This is a partial transcript from "The O'Reilly Factor," July 6, 2004 that has been edited for clarity.
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O'REILLY: The border is out of control on the south end with Mexico. Do you have any solutions on how to stop the rampant illegal immigration and the narcotics traffic?
SEN. JOHN EDWARDS (D-NC), VICE PRESIDENTIAL CANDIDATE: We ought to be willing to spend money to put more border patrol agents in place.
O'REILLY: Why not the military to back up the border patrol and stop it dead in its tracks? Why not stop it now, stop the chaos, put the military there to back up the border patrol with the high-tech stuff and act as a deterrent right now. Why not?
EDWARDS: But see, here's the problem that I haven't thought about the military issue.
EDWARDS: I will think about that. No, but I have thought about the issue of security. I mean, I think that what we ought to be focused on instead. I understand what you're suggesting is we bring the military in to back up the existing border agents, is that what you're saying?
EDWARDS: See, I think what makes more sense is to hire more border agents, so that...
O'REILLY: Takes time.
EDWARDS: ...so they're not spread so thin. Well, it does take time, but if we're willing to do it, we can do it quickly.
O'REILLY: Al Qaeda (search). Everybody says Bush has done a good job disrupting al Qaeda. Would you do anything differently?
EDWARDS: I would do a number of things differently than the president's doing. For example, I have a real difference with the president about whether the FBI (search) should remain responsible for fighting al Qaeda and other terrorist cells here within this country.
My concern is I think the FBI is a law enforcement agency by nature. The result of that is they're focused on, you know, investigation, arrest, prosecution, a very linear kind of approach to catching the bad guys.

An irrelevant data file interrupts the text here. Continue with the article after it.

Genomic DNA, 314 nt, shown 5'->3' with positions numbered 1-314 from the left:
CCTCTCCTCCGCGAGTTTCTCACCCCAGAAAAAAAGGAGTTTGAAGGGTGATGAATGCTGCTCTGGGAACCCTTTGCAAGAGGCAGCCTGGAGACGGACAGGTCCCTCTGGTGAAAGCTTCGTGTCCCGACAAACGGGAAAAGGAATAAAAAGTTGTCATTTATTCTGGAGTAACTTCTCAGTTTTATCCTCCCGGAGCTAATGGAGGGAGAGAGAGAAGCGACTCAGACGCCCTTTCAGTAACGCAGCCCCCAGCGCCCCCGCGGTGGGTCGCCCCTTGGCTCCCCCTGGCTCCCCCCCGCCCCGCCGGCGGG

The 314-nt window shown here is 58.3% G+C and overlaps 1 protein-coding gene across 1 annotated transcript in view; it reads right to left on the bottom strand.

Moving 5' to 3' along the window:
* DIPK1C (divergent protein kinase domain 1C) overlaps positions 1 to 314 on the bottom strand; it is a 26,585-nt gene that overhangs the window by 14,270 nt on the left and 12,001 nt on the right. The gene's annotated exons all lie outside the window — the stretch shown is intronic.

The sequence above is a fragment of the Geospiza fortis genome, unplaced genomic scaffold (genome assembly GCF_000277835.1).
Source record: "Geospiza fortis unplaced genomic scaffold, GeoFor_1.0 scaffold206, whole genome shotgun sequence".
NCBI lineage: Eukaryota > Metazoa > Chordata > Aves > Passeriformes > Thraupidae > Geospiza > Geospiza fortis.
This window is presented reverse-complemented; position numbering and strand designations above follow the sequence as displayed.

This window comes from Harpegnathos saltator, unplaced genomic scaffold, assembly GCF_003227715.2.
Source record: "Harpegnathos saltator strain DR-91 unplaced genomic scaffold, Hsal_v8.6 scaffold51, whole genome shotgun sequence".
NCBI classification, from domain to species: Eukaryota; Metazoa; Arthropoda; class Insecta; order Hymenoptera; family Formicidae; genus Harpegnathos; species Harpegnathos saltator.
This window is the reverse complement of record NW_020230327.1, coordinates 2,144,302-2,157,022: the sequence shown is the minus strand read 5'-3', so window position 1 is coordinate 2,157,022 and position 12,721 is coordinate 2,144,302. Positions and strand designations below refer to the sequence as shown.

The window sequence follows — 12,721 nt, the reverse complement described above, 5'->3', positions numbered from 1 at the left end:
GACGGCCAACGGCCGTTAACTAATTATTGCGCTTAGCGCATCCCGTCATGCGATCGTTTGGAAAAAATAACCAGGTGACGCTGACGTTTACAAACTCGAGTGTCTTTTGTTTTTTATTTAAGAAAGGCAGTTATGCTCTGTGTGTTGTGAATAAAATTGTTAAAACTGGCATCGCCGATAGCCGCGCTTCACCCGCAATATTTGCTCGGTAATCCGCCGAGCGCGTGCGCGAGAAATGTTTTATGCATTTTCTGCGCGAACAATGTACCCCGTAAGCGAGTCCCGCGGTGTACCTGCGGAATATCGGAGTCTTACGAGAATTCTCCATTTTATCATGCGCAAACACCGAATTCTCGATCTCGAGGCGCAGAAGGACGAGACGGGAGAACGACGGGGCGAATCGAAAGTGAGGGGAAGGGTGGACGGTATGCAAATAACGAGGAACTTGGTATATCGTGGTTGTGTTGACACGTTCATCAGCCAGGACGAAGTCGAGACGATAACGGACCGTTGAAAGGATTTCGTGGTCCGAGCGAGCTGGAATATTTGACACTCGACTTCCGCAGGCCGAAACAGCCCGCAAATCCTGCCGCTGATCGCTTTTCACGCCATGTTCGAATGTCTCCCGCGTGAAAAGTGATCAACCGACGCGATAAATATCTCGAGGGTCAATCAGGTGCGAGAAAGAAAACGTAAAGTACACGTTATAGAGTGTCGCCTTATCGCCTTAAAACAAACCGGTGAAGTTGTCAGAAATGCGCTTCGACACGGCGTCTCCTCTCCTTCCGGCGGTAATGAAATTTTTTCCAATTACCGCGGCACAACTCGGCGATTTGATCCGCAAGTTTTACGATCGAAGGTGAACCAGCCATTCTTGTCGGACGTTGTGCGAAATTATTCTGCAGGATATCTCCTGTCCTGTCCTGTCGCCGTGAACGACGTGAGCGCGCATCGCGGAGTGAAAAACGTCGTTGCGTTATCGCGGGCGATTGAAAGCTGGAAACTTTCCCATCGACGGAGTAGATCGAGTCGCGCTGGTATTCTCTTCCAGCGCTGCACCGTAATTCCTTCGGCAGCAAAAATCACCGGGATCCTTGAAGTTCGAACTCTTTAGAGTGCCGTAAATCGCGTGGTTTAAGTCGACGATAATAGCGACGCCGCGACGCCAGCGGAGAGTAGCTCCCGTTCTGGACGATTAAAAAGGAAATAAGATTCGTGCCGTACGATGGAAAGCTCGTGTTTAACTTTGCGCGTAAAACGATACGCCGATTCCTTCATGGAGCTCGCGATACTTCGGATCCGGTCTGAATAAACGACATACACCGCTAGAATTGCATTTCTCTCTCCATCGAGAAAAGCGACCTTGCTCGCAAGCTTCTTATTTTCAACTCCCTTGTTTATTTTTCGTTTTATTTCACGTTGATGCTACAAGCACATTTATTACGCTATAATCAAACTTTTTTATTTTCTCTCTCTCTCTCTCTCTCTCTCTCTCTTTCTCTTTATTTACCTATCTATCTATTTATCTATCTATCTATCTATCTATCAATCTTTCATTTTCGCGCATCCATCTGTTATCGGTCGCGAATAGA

But that's not what intelligence is about many times. Many times, the most important thing in intelligence is identifying where the cell is, getting human penetration of the cell, having somebody who's gathering the intelligence information that needs to be gotten, getting it to the places it needs to go.
And we know there were lots of problems with the FBI before September the 11th (search). To his credit, Director Mueller's made a real effort to fix that. By I think by nature, the FBI should not be the agency responsible for fighting terrorism here in this country.
O'REILLY: Who should fight it?
EDWARDS: We should take that responsibility and give it to a separate agency, give exactly the same authority to a separate agency.
O'REILLY: So you're going to train all new guys to be a terrorist unit?
EDWARDS: Yes, who has the same authority that this...
EDWARDS: ...FBI has. But instead of having a dual responsibility, having to fight -- having to do law enforcement, which actually the FBI does a very good job of, and fighting terrorism...
O'REILLY: They're just terrorism.
O'REILLY: OK. Did President Bush lie about weapons of mass destruction?
EDWARDS: I don't know the answer to that question. I think...
O'REILLY: Do you have suspicions?
EDWARDS: Did I say that? You said that. First of all, I think this is something that we should treat not hysterically but in a very responsible way. I think it's a good thing that Saddam -- you know I supported the war in Iraq. I think it's a good thing that Saddam Hussein is gone. I think we should be proud of what our young and men and women in the military did. I think the result of the war is a very good thing. And I think now the responsible thing for us and the Congress to do is to determine if there is in fact a discrepancy between what the intelligence community, our intelligence community told us or told the president. I don't know what they told the president.
O'REILLY: The Bush administration has not mandated -- and neither did the Clinton administration -- fuel standards for cars, particularly SUVs.
O'REILLY: Would you do it?
EDWARDS: I would. I would. I think we have to improve the fuel efficiency of our automobiles.
O'REILLY: So if the federal government comes into Detroit and says 30 on the highway, 25 in city, and if you don't, you can't sell the car, you'd do that?
EDWARDS: I would do it. But you make it sound like all we're going to do is sit in Washington and say we know better than you. This is what we're going to do.
I think the right way to do that is to actually sit with the car companies, the people who have the expertise in this area, talk about ways to improve fuel efficiency. If they won't do it voluntarily, to tell them, we're going to impose it if you don't do it voluntarily.
But we want to do this in a way that makes you as competitive economically as you possibly can. So we don't have dramatic job losses, so that working people don't suffer as a result, working families don't suffer as a result.
O'REILLY: All right.
EDWARDS: But the answer is at the end of the day, we're going to have to improve fuel efficiency standards on automobiles.
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